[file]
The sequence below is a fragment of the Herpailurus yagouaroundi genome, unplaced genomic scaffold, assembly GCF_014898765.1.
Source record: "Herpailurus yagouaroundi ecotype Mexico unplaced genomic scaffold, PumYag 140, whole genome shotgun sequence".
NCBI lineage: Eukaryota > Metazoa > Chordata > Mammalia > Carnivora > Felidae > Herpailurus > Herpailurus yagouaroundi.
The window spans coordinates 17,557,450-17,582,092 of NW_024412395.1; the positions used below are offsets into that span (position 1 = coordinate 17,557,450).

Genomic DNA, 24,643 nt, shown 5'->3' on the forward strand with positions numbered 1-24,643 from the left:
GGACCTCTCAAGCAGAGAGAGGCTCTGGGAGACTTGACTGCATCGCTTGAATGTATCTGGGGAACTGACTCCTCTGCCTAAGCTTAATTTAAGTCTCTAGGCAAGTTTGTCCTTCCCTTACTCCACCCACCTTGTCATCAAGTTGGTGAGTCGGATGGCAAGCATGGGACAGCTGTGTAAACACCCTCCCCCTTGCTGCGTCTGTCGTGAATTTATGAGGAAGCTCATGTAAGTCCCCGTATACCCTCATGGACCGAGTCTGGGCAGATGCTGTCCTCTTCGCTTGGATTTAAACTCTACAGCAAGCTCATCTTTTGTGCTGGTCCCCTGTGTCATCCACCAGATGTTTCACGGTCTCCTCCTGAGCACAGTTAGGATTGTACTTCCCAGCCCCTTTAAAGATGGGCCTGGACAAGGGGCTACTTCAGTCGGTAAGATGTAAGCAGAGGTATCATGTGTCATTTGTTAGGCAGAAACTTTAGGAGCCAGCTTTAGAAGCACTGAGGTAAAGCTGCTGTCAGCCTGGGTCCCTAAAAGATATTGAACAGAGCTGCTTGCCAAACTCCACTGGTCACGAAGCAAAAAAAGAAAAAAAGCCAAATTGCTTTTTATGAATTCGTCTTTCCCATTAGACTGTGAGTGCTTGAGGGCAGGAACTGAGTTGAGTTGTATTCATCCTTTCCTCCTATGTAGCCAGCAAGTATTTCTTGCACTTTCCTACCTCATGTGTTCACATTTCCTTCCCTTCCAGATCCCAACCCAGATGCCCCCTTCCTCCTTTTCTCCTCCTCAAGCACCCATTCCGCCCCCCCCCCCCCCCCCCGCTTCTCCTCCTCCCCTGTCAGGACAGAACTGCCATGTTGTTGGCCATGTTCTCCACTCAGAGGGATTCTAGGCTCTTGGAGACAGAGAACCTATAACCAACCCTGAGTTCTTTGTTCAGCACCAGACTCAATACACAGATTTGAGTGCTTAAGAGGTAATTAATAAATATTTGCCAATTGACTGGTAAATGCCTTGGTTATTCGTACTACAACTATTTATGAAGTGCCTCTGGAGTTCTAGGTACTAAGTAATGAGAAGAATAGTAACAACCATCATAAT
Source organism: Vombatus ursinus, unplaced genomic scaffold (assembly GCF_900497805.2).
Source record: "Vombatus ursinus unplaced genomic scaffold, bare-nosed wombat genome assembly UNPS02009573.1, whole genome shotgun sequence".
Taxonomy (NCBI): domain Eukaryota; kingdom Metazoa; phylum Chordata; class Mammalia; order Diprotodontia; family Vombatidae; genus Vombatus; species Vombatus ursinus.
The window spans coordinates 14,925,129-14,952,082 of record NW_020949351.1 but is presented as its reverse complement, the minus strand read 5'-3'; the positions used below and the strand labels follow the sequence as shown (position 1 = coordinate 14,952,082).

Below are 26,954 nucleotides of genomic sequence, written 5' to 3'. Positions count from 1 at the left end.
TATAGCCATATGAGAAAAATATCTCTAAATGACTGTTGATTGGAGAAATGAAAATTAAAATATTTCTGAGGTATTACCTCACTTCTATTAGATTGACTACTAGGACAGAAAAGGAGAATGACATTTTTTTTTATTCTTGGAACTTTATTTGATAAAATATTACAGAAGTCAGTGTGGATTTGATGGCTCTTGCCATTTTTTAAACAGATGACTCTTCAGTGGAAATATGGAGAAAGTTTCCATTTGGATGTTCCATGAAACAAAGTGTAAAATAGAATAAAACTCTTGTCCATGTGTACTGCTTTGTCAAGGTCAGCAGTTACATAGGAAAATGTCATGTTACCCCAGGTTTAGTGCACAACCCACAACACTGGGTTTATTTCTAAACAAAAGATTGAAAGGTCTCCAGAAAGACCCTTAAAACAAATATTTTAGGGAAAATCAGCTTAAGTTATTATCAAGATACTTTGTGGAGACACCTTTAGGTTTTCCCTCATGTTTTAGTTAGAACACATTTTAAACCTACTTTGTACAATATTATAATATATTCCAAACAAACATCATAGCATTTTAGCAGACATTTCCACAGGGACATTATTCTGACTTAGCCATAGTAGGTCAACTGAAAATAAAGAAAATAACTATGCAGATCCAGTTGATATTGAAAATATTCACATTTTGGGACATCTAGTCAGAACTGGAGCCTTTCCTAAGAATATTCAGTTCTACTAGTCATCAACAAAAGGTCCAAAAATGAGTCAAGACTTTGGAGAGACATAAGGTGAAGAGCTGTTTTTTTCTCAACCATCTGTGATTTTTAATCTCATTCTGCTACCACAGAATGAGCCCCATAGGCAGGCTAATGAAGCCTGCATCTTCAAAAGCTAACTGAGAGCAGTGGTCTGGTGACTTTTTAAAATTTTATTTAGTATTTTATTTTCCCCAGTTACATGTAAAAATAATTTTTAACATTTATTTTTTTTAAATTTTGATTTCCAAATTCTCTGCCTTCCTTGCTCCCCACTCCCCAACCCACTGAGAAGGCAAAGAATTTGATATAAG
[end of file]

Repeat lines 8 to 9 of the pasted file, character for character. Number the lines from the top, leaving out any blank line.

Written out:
Source record: "Vombatus ursinus unplaced genomic scaffold, bare-nosed wombat genome assembly UNPS02009573.1, whole genome shotgun sequence".
Taxonomy (NCBI): domain Eukaryota; kingdom Metazoa; phylum Chordata; class Mammalia; order Diprotodontia; family Vombatidae; genus Vombatus; species Vombatus ursinus.